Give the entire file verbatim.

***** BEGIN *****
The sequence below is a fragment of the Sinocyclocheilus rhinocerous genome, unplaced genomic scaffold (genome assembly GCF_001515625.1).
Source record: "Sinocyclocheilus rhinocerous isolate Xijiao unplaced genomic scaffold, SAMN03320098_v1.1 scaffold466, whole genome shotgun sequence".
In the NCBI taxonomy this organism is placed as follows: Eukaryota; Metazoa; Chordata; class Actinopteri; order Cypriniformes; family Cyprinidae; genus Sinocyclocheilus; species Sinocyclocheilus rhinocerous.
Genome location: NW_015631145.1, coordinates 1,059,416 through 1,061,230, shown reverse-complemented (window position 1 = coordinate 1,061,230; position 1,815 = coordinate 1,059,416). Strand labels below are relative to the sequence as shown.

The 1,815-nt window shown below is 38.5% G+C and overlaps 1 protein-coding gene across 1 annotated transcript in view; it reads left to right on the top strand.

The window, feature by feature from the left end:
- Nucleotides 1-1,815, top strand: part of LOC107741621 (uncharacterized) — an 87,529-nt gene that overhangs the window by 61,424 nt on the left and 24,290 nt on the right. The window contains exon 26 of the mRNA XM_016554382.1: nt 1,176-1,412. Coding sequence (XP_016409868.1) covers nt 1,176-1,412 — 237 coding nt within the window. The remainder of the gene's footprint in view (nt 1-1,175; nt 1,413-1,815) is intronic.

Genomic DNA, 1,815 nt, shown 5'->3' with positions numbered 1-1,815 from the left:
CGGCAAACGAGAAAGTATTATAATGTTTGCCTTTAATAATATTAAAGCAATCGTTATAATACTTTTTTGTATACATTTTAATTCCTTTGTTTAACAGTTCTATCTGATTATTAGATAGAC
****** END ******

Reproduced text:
The sequence below is a fragment of the Sinocyclocheilus rhinocerous genome, unplaced genomic scaffold (genome assembly GCF_001515625.1).
Source record: "Sinocyclocheilus rhinocerous isolate Xijiao unplaced genomic scaffold, SAMN03320098_v1.1 scaffold466, whole genome shotgun sequence".
In the NCBI taxonomy this organism is placed as follows: Eukaryota; Metazoa; Chordata; class Actinopteri; order Cypriniformes; family Cyprinidae; genus Sinocyclocheilus; species Sinocyclocheilus rhinocerous.
Genome location: NW_015631145.1, coordinates 1,059,416 through 1,061,230, shown reverse-complemented (window position 1 = coordinate 1,061,230; position 1,815 = coordinate 1,059,416). Strand labels below are relative to the sequence as shown.

The 1,815-nt window shown below is 38.5% G+C and overlaps 1 protein-coding gene across 1 annotated transcript in view; it reads left to right on the top strand.

The window, feature by feature from the left end:
- Nucleotides 1-1,815, top strand: part of LOC107741621 (uncharacterized) — an 87,529-nt gene that overhangs the window by 61,424 nt on the left and 24,290 nt on the right. The window contains exon 26 of the mRNA XM_016554382.1: nt 1,176-1,412. Coding sequence (XP_016409868.1) covers nt 1,176-1,412 — 237 coding nt within the window. The remainder of the gene's footprint in view (nt 1-1,175; nt 1,413-1,815) is intronic.

Genomic DNA, 1,815 nt, shown 5'->3' with positions numbered 1-1,815 from the left:
CGGCAAACGAGAAAGTATTATAATGTTTGCCTTTAATAATATTAAAGCAATCGTTATAATACTTTTTTGTATACATTTTAATTCCTTTGTTTAACAGTTCTATCTGATTATTAGATAGAC